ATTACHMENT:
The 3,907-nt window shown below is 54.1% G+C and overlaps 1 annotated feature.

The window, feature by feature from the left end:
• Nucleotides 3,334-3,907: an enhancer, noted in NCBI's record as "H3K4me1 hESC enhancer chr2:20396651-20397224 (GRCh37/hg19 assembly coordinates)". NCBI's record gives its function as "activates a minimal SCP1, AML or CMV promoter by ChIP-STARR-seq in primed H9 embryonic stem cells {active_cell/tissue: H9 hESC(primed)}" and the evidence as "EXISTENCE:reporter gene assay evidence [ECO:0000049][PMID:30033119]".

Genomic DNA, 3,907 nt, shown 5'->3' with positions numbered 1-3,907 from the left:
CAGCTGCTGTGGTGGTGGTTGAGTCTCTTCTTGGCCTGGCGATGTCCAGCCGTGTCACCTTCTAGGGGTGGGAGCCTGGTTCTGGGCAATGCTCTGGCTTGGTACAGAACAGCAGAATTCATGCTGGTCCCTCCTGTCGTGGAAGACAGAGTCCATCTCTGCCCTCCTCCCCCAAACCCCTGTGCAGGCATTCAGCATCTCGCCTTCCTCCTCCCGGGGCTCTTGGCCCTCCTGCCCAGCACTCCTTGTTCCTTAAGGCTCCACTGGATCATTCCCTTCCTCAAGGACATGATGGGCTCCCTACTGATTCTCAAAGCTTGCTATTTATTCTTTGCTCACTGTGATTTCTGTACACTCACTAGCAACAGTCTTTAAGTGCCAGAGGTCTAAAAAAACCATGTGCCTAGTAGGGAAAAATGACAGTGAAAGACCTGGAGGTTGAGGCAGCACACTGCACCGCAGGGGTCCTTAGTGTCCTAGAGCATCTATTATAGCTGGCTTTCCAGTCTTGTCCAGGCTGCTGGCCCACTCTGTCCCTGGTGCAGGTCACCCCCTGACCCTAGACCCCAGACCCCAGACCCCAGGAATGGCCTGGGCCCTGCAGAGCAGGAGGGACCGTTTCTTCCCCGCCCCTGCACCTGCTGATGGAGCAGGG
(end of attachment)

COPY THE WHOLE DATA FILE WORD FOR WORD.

The 3,907-nt window shown below is 54.1% G+C and overlaps 1 annotated feature.

The window, feature by feature from the left end:
• Nucleotides 3,334-3,907: an enhancer, noted in NCBI's record as "H3K4me1 hESC enhancer chr2:20396651-20397224 (GRCh37/hg19 assembly coordinates)". NCBI's record gives its function as "activates a minimal SCP1, AML or CMV promoter by ChIP-STARR-seq in primed H9 embryonic stem cells {active_cell/tissue: H9 hESC(primed)}" and the evidence as "EXISTENCE:reporter gene assay evidence [ECO:0000049][PMID:30033119]".

Genomic DNA, 3,907 nt, shown 5'->3' with positions numbered 1-3,907 from the left:
CAGCTGCTGTGGTGGTGGTTGAGTCTCTTCTTGGCCTGGCGATGTCCAGCCGTGTCACCTTCTAGGGGTGGGAGCCTGGTTCTGGGCAATGCTCTGGCTTGGTACAGAACAGCAGAATTCATGCTGGTCCCTCCTGTCGTGGAAGACAGAGTCCATCTCTGCCCTCCTCCCCCAAACCCCTGTGCAGGCATTCAGCATCTCGCCTTCCTCCTCCCGGGGCTCTTGGCCCTCCTGCCCAGCACTCCTTGTTCCTTAAGGCTCCACTGGATCATTCCCTTCCTCAAGGACATGATGGGCTCCCTACTGATTCTCAAAGCTTGCTATTTATTCTTTGCTCACTGTGATTTCTGTACACTCACTAGCAACAGTCTTTAAGTGCCAGAGGTCTAAAAAAACCATGTGCCTAGTAGGGAAAAATGACAGTGAAAGACCTGGAGGTTGAGGCAGCACACTGCACCGCAGGGGTCCTTAGTGTCCTAGAGCATCTATTATAGCTGGCTTTCCAGTCTTGTCCAGGCTGCTGGCCCACTCTGTCCCTGGTGCAGGTCACCCCCTGACCCTAGACCCCAGACCCCAGACCCCAGGAATGGCCTGGGCCCTGCAGAGCAGGAGGGACCGTTTCTTCCCCGCCCCTGCACCTGCTGATGGAGCAGGG